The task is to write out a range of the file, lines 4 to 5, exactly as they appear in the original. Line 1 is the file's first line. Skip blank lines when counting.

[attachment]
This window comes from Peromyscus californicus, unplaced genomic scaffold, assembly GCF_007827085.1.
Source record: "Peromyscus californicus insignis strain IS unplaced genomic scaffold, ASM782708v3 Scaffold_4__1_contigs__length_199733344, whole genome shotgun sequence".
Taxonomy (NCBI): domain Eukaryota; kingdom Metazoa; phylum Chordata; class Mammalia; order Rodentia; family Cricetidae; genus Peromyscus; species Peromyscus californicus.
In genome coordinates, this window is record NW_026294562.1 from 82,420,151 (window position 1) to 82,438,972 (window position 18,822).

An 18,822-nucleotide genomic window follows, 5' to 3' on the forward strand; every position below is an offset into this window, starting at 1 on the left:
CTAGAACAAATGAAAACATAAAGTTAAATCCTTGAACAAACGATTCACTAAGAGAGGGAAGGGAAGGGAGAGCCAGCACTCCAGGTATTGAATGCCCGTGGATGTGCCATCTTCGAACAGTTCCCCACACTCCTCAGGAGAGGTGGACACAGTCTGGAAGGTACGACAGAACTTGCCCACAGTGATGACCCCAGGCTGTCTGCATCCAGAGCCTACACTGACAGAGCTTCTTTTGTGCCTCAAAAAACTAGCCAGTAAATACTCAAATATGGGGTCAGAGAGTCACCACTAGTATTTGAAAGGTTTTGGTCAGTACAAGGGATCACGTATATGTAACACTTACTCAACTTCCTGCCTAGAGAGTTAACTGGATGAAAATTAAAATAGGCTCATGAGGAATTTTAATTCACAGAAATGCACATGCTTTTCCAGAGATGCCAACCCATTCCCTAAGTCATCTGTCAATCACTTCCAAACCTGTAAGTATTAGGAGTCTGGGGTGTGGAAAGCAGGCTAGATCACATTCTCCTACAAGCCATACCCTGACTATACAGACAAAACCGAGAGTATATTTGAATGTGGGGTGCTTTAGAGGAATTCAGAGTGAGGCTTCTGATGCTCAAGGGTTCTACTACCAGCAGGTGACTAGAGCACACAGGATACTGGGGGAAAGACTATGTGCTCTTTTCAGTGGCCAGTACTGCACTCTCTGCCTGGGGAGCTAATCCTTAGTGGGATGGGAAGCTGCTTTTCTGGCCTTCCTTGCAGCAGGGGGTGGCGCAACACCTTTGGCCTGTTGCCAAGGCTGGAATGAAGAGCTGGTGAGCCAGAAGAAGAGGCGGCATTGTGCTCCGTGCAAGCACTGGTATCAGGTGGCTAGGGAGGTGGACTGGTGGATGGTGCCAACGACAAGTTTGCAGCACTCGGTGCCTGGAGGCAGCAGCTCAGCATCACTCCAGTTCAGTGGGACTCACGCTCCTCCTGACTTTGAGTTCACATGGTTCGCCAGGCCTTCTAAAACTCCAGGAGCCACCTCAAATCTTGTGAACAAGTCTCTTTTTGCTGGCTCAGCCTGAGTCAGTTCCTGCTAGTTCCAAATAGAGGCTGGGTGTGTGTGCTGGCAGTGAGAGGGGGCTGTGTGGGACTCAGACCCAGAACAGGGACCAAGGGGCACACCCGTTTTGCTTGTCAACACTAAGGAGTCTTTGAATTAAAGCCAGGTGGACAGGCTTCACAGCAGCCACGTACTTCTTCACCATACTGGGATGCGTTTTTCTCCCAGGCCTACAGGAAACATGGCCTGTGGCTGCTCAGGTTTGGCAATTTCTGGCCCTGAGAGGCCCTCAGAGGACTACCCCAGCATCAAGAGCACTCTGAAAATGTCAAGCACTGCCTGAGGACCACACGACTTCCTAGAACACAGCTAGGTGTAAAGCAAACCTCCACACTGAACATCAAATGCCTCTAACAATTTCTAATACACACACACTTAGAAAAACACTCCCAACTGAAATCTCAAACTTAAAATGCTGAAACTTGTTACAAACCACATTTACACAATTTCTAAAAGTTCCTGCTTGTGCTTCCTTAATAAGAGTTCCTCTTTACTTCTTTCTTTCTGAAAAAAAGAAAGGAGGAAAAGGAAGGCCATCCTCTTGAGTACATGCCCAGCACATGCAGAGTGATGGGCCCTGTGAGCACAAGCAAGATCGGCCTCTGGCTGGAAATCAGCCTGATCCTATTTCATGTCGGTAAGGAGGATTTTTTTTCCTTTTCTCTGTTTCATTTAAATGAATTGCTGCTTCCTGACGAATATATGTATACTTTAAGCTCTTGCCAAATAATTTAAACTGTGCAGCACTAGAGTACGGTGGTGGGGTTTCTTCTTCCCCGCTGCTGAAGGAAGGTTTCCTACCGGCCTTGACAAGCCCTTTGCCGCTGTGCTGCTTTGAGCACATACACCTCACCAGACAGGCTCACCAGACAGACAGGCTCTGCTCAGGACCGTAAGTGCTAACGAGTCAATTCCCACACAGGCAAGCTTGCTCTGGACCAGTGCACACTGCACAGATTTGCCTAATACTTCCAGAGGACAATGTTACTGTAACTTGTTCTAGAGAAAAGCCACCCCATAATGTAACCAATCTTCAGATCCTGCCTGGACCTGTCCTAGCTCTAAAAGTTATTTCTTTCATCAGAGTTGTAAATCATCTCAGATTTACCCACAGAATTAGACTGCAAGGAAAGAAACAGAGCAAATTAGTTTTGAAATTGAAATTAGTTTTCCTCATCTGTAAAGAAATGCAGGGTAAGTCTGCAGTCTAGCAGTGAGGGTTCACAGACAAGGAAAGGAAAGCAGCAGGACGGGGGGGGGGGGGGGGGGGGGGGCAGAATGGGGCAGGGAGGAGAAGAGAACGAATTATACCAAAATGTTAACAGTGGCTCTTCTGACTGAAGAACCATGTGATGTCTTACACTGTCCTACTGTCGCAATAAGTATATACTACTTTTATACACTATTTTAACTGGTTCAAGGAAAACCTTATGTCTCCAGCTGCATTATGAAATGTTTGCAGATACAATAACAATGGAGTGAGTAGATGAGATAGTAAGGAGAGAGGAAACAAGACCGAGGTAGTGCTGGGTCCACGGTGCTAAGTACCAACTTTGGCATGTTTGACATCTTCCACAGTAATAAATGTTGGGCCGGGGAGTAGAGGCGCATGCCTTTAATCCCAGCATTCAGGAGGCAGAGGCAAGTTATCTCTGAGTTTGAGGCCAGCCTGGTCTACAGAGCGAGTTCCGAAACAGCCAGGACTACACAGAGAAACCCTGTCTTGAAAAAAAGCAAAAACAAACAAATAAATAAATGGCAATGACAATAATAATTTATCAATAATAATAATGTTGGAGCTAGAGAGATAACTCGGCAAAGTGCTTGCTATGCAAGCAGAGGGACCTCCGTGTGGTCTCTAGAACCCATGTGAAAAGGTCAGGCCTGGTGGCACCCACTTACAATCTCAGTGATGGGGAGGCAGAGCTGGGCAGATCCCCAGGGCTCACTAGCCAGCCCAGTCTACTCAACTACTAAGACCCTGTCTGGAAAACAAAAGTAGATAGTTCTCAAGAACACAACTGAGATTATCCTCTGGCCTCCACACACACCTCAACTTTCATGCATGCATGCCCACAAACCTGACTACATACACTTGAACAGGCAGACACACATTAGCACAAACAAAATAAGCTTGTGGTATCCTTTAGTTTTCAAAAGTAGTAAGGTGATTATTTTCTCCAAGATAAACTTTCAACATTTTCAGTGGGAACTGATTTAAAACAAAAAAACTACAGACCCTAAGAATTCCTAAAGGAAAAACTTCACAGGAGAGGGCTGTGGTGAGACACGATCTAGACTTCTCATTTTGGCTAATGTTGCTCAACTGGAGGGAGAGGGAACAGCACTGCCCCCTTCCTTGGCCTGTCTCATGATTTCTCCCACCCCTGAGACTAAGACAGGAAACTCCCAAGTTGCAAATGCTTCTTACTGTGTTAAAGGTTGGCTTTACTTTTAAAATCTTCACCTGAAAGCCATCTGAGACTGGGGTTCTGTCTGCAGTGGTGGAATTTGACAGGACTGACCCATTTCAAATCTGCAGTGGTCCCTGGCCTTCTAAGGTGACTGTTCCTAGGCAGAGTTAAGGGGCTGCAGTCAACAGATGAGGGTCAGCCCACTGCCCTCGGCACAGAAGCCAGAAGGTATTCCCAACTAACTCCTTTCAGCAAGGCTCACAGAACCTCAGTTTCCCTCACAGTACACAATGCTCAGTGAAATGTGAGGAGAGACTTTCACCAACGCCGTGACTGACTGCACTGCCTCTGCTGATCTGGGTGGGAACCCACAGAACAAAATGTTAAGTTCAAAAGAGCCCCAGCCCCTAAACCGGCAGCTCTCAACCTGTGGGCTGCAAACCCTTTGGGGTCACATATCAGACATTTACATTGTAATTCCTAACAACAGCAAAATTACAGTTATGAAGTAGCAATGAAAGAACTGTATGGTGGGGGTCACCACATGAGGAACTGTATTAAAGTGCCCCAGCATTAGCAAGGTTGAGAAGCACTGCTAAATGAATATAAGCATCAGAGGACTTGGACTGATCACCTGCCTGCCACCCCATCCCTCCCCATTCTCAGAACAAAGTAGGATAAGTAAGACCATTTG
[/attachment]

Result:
In genome coordinates, this window is record NW_026294562.1 from 82,420,151 (window position 1) to 82,438,972 (window position 18,822).

An 18,822-nucleotide genomic window follows, 5' to 3' on the forward strand; every position below is an offset into this window, starting at 1 on the left: